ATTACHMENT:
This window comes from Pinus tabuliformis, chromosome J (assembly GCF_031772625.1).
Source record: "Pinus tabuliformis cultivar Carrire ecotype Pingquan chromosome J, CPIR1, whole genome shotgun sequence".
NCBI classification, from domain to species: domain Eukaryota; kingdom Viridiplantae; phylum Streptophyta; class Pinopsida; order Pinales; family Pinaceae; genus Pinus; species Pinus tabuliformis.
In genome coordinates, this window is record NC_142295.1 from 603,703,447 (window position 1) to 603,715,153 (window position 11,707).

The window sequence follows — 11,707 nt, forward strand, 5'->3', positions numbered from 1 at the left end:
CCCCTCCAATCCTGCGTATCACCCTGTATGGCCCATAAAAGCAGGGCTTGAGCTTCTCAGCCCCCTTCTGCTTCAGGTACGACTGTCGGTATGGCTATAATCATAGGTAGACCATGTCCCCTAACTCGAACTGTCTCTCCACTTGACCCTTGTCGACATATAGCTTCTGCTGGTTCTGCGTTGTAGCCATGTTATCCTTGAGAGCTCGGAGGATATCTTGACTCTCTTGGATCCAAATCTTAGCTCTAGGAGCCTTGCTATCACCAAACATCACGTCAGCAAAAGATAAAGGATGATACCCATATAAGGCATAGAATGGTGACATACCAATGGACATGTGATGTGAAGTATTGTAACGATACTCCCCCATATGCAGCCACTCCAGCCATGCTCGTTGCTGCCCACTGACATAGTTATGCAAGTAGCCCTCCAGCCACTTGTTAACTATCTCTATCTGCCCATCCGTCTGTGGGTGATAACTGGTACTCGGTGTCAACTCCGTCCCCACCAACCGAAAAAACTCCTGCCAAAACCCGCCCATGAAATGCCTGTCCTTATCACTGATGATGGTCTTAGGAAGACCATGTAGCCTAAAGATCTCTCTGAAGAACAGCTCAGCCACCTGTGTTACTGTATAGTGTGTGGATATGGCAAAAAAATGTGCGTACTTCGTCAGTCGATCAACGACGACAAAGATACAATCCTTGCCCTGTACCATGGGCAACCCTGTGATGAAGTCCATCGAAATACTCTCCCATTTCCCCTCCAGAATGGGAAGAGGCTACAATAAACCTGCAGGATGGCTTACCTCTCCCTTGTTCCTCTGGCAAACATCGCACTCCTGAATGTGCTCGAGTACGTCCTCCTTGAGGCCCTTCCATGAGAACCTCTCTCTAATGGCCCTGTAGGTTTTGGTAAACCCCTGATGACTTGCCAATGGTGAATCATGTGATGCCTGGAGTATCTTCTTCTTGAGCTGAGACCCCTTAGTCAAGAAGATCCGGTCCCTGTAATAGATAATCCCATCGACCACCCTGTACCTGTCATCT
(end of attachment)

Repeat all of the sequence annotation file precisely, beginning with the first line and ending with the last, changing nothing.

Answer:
This window comes from Pinus tabuliformis, chromosome J (assembly GCF_031772625.1).
Source record: "Pinus tabuliformis cultivar Carrire ecotype Pingquan chromosome J, CPIR1, whole genome shotgun sequence".
NCBI classification, from domain to species: domain Eukaryota; kingdom Viridiplantae; phylum Streptophyta; class Pinopsida; order Pinales; family Pinaceae; genus Pinus; species Pinus tabuliformis.
In genome coordinates, this window is record NC_142295.1 from 603,703,447 (window position 1) to 603,715,153 (window position 11,707).

The window sequence follows — 11,707 nt, forward strand, 5'->3', positions numbered from 1 at the left end:
CCCCTCCAATCCTGCGTATCACCCTGTATGGCCCATAAAAGCAGGGCTTGAGCTTCTCAGCCCCCTTCTGCTTCAGGTACGACTGTCGGTATGGCTATAATCATAGGTAGACCATGTCCCCTAACTCGAACTGTCTCTCCACTTGACCCTTGTCGACATATAGCTTCTGCTGGTTCTGCGTTGTAGCCATGTTATCCTTGAGAGCTCGGAGGATATCTTGACTCTCTTGGATCCAAATCTTAGCTCTAGGAGCCTTGCTATCACCAAACATCACGTCAGCAAAAGATAAAGGATGATACCCATATAAGGCATAGAATGGTGACATACCAATGGACATGTGATGTGAAGTATTGTAACGATACTCCCCCATATGCAGCCACTCCAGCCATGCTCGTTGCTGCCCACTGACATAGTTATGCAAGTAGCCCTCCAGCCACTTGTTAACTATCTCTATCTGCCCATCCGTCTGTGGGTGATAACTGGTACTCGGTGTCAACTCCGTCCCCACCAACCGAAAAAACTCCTGCCAAAACCCGCCCATGAAATGCCTGTCCTTATCACTGATGATGGTCTTAGGAAGACCATGTAGCCTAAAGATCTCTCTGAAGAACAGCTCAGCCACCTGTGTTACTGTATAGTGTGTGGATATGGCAAAAAAATGTGCGTACTTCGTCAGTCGATCAACGACGACAAAGATACAATCCTTGCCCTGTACCATGGGCAACCCTGTGATGAAGTCCATCGAAATACTCTCCCATTTCCCCTCCAGAATGGGAAGAGGCTACAATAAACCTGCAGGATGGCTTACCTCTCCCTTGTTCCTCTGGCAAACATCGCACTCCTGAATGTGCTCGAGTACGTCCTCCTTGAGGCCCTTCCATGAGAACCTCTCTCTAATGGCCCTGTAGGTTTTGGTAAACCCCTGATGACTTGCCAATGGTGAATCATGTGATGCCTGGAGTATCTTCTTCTTGAGCTGAGACCCCTTAGTCAAGAAGATCCGGTCCCTGTAATAGATAATCCCATCGACCACCCTGTACCTGTCATCT